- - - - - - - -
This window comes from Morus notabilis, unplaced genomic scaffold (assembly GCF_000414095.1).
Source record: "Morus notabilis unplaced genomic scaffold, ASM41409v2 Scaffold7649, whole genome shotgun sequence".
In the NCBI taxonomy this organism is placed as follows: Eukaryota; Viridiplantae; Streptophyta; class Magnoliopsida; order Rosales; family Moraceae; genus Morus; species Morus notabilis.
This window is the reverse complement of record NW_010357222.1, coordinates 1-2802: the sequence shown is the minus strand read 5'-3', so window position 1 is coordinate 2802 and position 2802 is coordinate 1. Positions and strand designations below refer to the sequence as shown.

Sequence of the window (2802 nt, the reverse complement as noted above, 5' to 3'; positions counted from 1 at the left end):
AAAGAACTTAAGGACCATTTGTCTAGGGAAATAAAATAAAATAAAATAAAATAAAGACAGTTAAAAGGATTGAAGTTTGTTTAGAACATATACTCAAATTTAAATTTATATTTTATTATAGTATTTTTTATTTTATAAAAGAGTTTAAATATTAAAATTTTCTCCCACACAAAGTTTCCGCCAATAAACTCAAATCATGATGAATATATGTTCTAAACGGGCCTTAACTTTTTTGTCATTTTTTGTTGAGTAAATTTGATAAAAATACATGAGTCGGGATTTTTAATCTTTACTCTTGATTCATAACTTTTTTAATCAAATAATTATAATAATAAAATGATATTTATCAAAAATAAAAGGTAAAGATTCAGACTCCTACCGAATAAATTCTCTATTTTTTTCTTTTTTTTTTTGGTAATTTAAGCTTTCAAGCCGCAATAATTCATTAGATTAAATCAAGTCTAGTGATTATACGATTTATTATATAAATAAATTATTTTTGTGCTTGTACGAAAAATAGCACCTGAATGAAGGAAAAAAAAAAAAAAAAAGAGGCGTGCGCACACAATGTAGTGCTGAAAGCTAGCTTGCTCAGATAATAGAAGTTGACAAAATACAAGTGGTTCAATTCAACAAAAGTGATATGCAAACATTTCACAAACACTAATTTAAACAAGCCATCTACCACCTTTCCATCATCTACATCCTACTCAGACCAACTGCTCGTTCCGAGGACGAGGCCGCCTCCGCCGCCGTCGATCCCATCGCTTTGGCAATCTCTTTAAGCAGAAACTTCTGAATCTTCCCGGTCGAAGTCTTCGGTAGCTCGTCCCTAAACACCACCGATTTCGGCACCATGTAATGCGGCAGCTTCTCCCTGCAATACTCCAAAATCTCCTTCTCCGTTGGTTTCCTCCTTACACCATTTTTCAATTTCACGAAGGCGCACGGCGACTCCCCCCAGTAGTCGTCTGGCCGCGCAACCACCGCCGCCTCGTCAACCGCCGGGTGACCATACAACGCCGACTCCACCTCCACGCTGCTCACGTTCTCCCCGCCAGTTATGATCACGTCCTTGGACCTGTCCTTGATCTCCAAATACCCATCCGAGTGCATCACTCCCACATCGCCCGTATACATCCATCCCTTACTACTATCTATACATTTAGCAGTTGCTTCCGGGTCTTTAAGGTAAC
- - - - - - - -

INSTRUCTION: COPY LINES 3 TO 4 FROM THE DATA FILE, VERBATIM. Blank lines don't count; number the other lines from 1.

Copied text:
In the NCBI taxonomy this organism is placed as follows: Eukaryota; Viridiplantae; Streptophyta; class Magnoliopsida; order Rosales; family Moraceae; genus Morus; species Morus notabilis.
This window is the reverse complement of record NW_010357222.1, coordinates 1-2802: the sequence shown is the minus strand read 5'-3', so window position 1 is coordinate 2802 and position 2802 is coordinate 1. Positions and strand designations below refer to the sequence as shown.